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I have been working on a small php app (400K total). But in the process of building and learning I have a lot of junk files.

I didn't do my job and name them properly, ie demo1.php ect...

Is there a way to do dependency checking? Or is it just delete, refresh and repeat? Then undelete when needed?

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up vote 4 down vote accepted

There's no magic tool that will do this for you, there's only functionality that will help you implement your own solution.

The function you want is


This will return an array of any file that's been included so far. Put this at the end of your bootstrap file (or at the end of all your individual files) and you can get a list of every file that's been included or required. This will NOT report on files opened with file_get_contents, fopen, etc. That's why its a good idea to have some kind of wrapper functions/classes that will call these functions for you (allowing you to hook into the actions if need be)

The approach I'd take it to add in code that logs the included files somewhere and then let your app run for a day or two (or exercise all its functionality yourself) This should give you a complete list of files that your project is actually using, allow you to clean up files that don't appear on the list. This logging could be as simple as

file_put_contents('/tmp/files.txt',print_r(get_included_files(), true),FILE_APPEND);
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Sounds promising but a bit over my head. This would take me longer to figure out than manually cleaning out. – shaiss Oct 27 '09 at 18:21

I am in the same situation right now, cleaning up a very big project parts of which are years old.

What I am finding most important to do the job:

  • Version control. I use TortoiseSVN because of its great Windows Explorer integration. I try to check in after each change to avoid much pain and suffering.

  • A very good and convenient search function to make a basic dependency check (Where is $xyz->loadFromOtherSource used?). I use nusphere PhpEd but there is a lot of tools out there with good search functions.

Other than that, there are no reliable refactoring / dependency check tools for PHP that I know of.

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Sounds like you need to start with version control system. If your project is already mucked up then you may need to just bite the bullet and clean it out manually.

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I'm using subversion, however I still committed my test files. I think I'll have to go at it manually. – shaiss Oct 27 '09 at 18:21
@shaiss why would you commit test files? You're not using version control correctly if you committed the same file under a different name over and over. – Mike B Oct 27 '09 at 18:24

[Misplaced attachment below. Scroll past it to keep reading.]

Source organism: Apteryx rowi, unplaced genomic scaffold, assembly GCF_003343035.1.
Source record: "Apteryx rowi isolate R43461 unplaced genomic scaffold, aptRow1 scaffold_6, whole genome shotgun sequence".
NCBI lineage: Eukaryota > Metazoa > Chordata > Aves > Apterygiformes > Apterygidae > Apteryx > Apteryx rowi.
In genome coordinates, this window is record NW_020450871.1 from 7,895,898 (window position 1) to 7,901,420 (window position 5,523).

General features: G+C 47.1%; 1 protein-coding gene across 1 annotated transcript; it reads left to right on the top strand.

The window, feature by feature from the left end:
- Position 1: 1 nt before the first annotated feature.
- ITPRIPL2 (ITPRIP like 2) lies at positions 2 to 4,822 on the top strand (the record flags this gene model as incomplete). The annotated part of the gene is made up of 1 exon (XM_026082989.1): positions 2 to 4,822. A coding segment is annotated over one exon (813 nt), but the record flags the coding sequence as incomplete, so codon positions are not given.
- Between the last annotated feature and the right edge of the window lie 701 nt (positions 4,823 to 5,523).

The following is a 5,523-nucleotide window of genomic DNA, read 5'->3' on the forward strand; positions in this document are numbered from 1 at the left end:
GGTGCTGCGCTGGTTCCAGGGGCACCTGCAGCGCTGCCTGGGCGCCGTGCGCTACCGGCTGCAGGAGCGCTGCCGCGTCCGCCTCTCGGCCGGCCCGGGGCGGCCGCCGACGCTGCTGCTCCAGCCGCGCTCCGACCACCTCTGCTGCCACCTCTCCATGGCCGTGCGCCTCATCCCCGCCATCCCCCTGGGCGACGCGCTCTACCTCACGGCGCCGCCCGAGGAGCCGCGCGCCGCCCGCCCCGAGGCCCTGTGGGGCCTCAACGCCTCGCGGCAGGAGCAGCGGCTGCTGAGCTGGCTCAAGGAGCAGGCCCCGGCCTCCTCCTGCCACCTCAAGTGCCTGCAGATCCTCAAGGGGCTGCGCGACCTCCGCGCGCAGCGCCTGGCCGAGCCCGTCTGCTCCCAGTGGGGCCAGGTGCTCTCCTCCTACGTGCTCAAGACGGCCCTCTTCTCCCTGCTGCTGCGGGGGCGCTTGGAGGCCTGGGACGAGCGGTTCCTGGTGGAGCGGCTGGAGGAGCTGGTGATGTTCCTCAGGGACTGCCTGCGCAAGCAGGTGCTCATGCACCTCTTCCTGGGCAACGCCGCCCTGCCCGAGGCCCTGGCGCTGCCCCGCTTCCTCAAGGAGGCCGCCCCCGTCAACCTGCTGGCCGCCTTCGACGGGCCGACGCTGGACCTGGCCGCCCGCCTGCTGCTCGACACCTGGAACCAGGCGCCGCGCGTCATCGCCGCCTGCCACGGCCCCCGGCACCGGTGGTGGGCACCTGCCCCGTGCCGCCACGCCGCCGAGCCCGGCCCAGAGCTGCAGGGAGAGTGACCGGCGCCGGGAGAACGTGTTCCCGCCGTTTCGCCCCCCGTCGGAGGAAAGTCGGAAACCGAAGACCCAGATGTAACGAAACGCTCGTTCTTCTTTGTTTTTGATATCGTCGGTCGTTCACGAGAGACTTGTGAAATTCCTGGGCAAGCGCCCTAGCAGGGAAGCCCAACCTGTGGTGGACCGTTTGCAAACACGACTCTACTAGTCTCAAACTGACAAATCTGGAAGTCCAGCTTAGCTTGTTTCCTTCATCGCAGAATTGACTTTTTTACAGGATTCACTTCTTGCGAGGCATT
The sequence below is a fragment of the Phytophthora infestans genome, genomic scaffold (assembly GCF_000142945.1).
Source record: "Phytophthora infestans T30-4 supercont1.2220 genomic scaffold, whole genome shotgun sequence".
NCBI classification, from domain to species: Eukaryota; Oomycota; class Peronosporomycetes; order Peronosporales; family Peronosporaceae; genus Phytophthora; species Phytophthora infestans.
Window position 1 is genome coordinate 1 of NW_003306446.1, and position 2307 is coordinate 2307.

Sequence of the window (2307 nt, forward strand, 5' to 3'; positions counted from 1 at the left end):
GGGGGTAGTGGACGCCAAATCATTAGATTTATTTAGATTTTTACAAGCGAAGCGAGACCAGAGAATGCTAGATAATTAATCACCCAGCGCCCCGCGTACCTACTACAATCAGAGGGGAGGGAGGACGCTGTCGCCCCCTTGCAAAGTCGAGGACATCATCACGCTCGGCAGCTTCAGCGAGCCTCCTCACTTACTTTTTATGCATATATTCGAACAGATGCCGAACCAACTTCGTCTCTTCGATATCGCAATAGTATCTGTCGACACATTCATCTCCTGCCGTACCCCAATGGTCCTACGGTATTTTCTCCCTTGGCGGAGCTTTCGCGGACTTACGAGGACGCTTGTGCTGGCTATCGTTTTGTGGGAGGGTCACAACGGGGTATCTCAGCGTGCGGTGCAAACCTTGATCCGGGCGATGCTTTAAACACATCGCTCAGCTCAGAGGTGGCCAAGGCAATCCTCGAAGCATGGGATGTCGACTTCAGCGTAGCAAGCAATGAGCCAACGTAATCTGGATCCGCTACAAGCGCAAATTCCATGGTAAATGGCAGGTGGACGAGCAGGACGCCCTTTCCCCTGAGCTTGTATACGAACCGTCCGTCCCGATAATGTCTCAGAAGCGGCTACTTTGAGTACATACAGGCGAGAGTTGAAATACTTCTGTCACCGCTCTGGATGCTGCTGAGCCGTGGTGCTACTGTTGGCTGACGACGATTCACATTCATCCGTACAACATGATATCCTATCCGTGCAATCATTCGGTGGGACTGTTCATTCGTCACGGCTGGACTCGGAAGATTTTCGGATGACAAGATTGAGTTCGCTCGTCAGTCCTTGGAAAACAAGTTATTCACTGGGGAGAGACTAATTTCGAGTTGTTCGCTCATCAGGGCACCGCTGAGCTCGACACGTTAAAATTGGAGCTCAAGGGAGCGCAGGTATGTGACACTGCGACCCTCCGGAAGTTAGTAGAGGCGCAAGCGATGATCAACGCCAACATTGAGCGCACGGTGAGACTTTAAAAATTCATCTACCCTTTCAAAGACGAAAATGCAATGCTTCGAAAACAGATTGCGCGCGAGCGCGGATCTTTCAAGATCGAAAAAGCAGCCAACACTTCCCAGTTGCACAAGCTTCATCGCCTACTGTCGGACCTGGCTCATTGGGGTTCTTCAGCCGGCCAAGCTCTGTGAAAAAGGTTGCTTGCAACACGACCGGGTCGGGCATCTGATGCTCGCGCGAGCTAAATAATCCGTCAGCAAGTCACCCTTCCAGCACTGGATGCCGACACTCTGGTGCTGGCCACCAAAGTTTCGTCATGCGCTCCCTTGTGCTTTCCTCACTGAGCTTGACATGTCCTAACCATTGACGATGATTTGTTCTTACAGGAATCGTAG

not the same file. ie. I created readini and figured out how to read an ini file we had and pull values. Then I created testEmp and did some testing there. Your right, I probably shouldn't have commited them in the first place. – shaiss Oct 27 '09 at 18:41

That's going to be hard to accomplish - there's no way for an IDE or similar tool to know which PHP files are intended as includes in some way vs those that are supposed to be accessed directly by the end user.

Not to mention that PHP lets you do really dynamic file inclusion such as this

$page = $_GET['page'];
include( 'templates/' . $page . '.php' );

In the end you're just going to need lots of due diligence.

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I had a similar problem a few years ago when taking over code from anther developer who left our company. A complete rewrite was not an option as the code was already in production. but the code was unmanageable in its current state.

1) I created a repository of the original source code.

2) I created test code that tested the functionality of his application.

3) I went thou the process of removing, moving, and cleaning up functions until the source code was more manageable. Checking in source code after each successful change.

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Hy you could autoload your files. ex. myfile.php the class should also be named myfile

function __autoload($class_name) {
        require_once $class_name . '.php';

    $obj  = new MyClass1();
    $obj2 = new MyClass2(); 
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Sorry, I don't follow – shaiss Oct 27 '09 at 18:42
That's only going to work for class files that have been included. It's not going to cover anything else. – Alan Storm Oct 27 '09 at 23:24
So i think cleaning begins first in your head. Thats the place where you should clean first. – streetparade Oct 28 '09 at 9:52

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